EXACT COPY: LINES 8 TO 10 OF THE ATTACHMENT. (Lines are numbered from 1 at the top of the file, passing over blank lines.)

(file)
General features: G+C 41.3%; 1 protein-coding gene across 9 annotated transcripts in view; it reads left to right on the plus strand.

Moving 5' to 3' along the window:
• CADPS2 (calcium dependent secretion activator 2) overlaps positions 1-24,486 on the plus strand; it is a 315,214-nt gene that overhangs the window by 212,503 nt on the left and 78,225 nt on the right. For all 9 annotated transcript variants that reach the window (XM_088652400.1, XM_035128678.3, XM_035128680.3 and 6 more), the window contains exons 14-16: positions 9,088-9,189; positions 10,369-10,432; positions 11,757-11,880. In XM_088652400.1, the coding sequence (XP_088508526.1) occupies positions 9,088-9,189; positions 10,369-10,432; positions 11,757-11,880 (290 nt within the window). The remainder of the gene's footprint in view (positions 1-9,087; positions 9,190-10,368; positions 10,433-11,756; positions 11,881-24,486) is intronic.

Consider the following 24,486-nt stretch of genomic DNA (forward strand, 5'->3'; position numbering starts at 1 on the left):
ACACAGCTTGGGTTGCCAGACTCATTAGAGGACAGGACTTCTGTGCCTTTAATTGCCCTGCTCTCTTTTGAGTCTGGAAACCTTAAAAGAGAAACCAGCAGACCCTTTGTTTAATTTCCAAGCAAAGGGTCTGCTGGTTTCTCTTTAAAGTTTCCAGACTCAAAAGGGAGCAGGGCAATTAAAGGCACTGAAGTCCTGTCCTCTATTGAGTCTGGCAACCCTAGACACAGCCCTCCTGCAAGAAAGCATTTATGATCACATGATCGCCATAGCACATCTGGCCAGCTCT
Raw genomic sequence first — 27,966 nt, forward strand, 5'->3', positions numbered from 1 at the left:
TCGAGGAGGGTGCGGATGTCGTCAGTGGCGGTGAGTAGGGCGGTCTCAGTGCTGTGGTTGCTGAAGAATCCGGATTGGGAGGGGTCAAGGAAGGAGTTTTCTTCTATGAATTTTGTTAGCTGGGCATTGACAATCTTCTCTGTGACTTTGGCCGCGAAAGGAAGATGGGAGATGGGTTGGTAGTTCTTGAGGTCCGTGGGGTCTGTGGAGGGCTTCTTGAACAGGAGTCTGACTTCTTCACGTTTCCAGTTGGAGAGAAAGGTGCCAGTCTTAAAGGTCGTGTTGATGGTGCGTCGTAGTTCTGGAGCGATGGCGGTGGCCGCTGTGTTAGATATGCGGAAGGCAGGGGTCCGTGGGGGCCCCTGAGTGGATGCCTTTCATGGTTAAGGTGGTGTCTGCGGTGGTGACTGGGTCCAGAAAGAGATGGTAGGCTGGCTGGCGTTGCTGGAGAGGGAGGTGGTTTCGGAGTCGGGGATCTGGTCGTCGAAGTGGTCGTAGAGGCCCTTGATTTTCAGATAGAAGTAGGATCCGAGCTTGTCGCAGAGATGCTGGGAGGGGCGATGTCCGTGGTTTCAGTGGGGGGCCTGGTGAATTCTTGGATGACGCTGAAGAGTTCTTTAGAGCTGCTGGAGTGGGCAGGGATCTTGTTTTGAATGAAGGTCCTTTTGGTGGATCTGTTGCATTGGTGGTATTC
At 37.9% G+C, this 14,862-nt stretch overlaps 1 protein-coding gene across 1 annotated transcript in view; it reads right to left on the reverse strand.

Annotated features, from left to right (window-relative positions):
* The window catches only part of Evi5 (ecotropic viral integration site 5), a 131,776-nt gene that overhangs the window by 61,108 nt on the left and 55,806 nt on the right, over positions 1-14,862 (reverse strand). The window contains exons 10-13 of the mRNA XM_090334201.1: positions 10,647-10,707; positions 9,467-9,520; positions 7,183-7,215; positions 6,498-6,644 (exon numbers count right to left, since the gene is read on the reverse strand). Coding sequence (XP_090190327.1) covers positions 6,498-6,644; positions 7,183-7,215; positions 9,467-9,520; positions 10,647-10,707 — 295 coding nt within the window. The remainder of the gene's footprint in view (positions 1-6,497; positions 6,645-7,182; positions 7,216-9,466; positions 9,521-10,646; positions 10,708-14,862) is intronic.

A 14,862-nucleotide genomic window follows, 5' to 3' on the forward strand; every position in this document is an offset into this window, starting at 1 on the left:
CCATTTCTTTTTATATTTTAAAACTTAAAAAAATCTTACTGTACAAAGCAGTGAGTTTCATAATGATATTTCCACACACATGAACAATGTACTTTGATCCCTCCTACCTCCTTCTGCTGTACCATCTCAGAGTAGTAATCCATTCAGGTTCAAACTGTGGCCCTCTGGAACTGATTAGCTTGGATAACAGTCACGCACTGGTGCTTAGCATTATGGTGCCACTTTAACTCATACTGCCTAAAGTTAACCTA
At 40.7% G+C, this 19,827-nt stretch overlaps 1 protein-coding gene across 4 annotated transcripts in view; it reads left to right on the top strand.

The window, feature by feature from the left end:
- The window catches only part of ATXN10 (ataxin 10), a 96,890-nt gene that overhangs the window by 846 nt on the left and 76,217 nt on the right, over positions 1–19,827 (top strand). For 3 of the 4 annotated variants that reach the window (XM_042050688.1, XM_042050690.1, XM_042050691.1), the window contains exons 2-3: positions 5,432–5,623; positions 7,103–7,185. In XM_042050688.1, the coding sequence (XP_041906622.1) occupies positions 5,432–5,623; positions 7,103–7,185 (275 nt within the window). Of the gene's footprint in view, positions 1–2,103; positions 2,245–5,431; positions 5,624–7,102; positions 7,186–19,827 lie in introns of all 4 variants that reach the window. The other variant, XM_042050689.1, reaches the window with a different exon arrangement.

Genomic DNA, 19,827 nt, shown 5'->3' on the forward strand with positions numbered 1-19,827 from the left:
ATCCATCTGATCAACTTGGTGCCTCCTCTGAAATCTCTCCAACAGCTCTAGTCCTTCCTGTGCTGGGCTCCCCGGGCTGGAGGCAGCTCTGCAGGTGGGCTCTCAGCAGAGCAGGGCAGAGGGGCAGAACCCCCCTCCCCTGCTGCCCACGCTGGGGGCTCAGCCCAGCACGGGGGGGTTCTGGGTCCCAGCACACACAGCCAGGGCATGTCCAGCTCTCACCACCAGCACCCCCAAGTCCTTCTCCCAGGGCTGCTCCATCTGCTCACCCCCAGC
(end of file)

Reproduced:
At 37.9% G+C, this 14,862-nt stretch overlaps 1 protein-coding gene across 1 annotated transcript in view; it reads right to left on the reverse strand.

Annotated features, from left to right (window-relative positions):
* The window catches only part of Evi5 (ecotropic viral integration site 5), a 131,776-nt gene that overhangs the window by 61,108 nt on the left and 55,806 nt on the right, over positions 1-14,862 (reverse strand). The window contains exons 10-13 of the mRNA XM_090334201.1: positions 10,647-10,707; positions 9,467-9,520; positions 7,183-7,215; positions 6,498-6,644 (exon numbers count right to left, since the gene is read on the reverse strand). Coding sequence (XP_090190327.1) covers positions 6,498-6,644; positions 7,183-7,215; positions 9,467-9,520; positions 10,647-10,707 — 295 coding nt within the window. The remainder of the gene's footprint in view (positions 1-6,497; positions 6,645-7,182; positions 7,216-9,466; positions 9,521-10,646; positions 10,708-14,862) is intronic.